AUCKLAND, NEW ZEALAND: From Down Under, the COVID-19 situation in the United States seems out of control. The National State of Emergency. International flights from Europe banned. Colorado state of emergency, with public meetings, banned. That seems to the Auckland locals to be quite the unnecessary overreaction. Keep in mind these are a people who act with an abundance of caution.
The President has called for this day, March 15, to be a National Day of Prayer.
Not because we are afraid, but because we believe in God.
Here in New Zealand, the reaction is more reasonable.
People coming in as of today are being asked to self-quarantine for two weeks. Leaving is not a problem. Entry into both Australia and New Zealand is the same as it was for the past few weeks or so: you’re asked whether you’ve been to China, Iran or Italy recently.
If not, you’re good to go.
Putting the Coronavirus panic in the U.S. in perspective.
According to the CDC in a recent online post, the deaths from influenza this flu season, beginning in November, is at around 12,000. Deaths from Coronavirus, 22.
On a bus ride this morning, a young Canadian woman was reading something she found on the internet to her mother. Two grown men fighting over a roll of toilet paper. She’s shocked.
But there’s really nothing to be shocked about. This is normal panic-induced behavior. It is panic and the economics of scarcity during the COVID-19 crisis.
The socialist, trained to think in terms of a limited amount of resources, says,
“There’s not enough toilet paper for everybody. I need to get mine, no matter what it takes.”
The capitalist, looking at market behavior, says,
“Demand is outstripping supply. I’d better make some more toilet paper. Meanwhile, I’ll raise the price to help regulate demand and avoid running out completely.”
The socialist government says,
“That greedy capitalist! We need to take over toilet paper production. We can do a better job of making sure everybody gets their share. Just to make sure, we’re going to seize his excess profits. And by the way, set aside a few cases for our use.”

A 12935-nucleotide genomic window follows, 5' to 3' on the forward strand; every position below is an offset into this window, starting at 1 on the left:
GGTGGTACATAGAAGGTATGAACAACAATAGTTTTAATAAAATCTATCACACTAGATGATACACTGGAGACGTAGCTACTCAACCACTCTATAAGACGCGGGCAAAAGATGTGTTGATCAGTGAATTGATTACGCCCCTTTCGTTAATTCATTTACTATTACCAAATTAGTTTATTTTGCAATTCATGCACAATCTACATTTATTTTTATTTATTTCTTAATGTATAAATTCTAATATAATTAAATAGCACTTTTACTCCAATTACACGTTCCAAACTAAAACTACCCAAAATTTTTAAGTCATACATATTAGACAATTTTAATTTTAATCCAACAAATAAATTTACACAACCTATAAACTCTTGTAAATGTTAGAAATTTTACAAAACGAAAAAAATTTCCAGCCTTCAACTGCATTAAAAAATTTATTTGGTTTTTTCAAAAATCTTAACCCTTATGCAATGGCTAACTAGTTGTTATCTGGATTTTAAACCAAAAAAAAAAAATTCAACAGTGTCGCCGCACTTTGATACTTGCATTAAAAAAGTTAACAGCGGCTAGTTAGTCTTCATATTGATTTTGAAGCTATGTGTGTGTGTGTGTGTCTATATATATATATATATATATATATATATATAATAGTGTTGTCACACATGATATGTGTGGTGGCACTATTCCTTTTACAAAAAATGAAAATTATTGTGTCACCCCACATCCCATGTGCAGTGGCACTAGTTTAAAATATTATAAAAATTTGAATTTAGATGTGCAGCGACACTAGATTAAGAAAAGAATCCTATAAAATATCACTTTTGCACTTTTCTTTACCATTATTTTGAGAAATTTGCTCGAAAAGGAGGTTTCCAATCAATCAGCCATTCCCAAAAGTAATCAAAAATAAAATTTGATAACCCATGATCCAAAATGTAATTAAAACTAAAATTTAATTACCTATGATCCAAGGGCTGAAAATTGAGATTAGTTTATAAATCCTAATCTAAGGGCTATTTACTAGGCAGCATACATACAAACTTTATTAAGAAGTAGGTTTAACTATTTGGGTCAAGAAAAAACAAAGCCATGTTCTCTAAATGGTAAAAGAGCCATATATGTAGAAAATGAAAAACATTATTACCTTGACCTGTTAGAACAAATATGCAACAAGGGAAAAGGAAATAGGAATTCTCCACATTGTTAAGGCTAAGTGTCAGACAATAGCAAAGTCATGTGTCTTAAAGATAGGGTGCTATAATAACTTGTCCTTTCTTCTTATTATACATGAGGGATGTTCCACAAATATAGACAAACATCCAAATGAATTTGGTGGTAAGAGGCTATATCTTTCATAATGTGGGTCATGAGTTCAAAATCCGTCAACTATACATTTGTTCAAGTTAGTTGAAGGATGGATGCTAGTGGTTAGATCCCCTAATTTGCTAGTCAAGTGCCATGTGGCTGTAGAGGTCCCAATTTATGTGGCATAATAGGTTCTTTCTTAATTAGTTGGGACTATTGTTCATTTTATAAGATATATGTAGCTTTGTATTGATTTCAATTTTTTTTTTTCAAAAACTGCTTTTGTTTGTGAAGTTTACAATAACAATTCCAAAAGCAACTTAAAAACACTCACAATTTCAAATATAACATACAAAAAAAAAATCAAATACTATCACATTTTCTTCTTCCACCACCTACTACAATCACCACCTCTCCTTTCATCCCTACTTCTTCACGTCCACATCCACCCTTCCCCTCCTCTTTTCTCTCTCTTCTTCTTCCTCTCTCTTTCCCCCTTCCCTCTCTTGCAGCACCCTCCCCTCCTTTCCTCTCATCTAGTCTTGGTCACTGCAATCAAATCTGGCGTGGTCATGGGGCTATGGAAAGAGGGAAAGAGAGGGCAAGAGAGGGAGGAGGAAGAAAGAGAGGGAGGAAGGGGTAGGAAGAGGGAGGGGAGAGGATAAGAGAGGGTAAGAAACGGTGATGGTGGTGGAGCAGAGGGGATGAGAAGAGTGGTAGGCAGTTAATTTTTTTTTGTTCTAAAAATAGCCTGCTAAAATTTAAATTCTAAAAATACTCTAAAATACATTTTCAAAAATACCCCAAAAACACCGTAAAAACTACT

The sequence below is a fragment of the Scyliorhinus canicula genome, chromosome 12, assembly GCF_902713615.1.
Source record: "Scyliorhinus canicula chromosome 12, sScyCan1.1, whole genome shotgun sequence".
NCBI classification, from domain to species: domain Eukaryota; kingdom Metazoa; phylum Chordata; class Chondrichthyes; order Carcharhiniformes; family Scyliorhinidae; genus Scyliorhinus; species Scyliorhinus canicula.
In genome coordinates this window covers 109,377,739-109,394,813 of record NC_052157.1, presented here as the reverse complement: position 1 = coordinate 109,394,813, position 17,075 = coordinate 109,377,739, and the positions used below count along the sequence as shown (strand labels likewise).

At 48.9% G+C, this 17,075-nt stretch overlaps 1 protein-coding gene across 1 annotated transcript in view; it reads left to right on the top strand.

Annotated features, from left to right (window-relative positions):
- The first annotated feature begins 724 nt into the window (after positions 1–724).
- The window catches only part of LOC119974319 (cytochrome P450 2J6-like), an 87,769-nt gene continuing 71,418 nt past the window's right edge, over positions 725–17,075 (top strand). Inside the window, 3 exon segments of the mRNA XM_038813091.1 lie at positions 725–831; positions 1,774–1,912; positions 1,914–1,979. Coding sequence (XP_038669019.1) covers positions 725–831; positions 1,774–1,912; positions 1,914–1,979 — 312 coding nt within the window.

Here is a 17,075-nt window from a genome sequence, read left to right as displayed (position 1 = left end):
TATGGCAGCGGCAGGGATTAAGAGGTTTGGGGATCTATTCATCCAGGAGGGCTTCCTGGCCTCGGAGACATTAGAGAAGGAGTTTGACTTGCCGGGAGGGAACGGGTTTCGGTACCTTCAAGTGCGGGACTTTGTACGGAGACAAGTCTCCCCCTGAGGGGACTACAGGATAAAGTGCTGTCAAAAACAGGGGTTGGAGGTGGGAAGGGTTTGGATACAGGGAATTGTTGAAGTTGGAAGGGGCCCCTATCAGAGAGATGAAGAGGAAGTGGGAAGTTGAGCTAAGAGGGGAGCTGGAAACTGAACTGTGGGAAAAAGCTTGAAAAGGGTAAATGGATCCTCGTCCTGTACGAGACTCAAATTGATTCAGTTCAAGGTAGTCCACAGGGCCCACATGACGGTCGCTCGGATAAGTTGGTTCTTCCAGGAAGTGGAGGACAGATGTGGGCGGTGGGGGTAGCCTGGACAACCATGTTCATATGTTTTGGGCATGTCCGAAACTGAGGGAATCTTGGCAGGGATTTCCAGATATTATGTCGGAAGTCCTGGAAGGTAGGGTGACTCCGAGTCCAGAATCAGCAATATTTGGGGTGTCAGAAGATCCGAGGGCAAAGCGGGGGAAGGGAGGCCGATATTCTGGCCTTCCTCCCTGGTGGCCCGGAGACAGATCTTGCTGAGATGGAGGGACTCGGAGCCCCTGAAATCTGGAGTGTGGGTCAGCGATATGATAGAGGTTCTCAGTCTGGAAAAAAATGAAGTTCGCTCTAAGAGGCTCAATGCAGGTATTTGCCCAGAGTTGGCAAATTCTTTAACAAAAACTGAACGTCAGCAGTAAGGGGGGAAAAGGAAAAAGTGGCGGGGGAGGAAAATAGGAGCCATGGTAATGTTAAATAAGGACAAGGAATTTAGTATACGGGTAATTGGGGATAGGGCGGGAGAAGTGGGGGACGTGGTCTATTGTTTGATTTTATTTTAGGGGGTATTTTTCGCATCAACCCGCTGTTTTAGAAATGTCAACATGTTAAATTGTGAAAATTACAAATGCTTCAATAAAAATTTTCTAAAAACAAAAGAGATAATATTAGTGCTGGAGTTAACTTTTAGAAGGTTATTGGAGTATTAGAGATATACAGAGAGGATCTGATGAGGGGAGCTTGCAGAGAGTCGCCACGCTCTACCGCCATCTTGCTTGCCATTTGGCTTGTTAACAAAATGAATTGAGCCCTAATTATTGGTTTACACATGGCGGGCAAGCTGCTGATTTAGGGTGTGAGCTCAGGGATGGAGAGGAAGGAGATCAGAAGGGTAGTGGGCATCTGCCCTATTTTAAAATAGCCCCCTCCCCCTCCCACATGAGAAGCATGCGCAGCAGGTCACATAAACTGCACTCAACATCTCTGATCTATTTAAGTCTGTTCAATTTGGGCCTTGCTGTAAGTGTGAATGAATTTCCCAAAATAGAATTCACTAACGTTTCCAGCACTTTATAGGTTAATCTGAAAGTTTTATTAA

And the ordinary citizen goes along with it all because he and she are so panicked that they don’t know which way to turn. So, they turn to the one with the most power and who seems able to make things happen.
The mistake the socialist has made is in thinking in static terms.
It’s as if there will never be another roll of toilet paper ever made. Or that there’s no alternative. It is judging that the future will look exactly like the past.
The capitalist, on the other hand, understands market forces.
If there’s increased demand, it is in his interest and the interest of his customers to increase supply.
The government has fallen to the trap known as the “fatal conceit.”
If we have enough information, we can make the right decision. The problem is, the government can never have enough information or even the right information. They often can’t even ask the right questions.
They, too, look at the world as if it’s never going to change.
In one respect they are correct: human nature never changes. Ecclesiastes tells us that there is nothing new under the sun.
Ecclesiastes 1:9 New International Version (NIV)
9 What has been will be again,
what has been done will be done again;
there is nothing new under the sun.
We’ve been here before.
And speaking of the sun, ultraviolet light, like sunshine, kills the COVID-19 virus. So if you need something to pray for, pray for sunshine.
The influenza pandemic of 1918 was much worse than COVID-19.
“Therefore I shall ask God to mercifully protect us. Then I shall fumigate, help purify the air, administer medicine and take it . . . If God should wish to take me, he will surely find me, and I have done what he expected of me. If my neighbor needs me, however, I shall not avoid person or place but will go freely.”
President Trump has called for a National Day of Prayer on March 15th. So Pray. Heed Martin Luther’s advice. This is the best thing we can do for ourselves and our fellow man.
The annual National Day of Prayer is scheduled for May 7.
Lead Image: Photo by Hernan Pauccara from Pexels –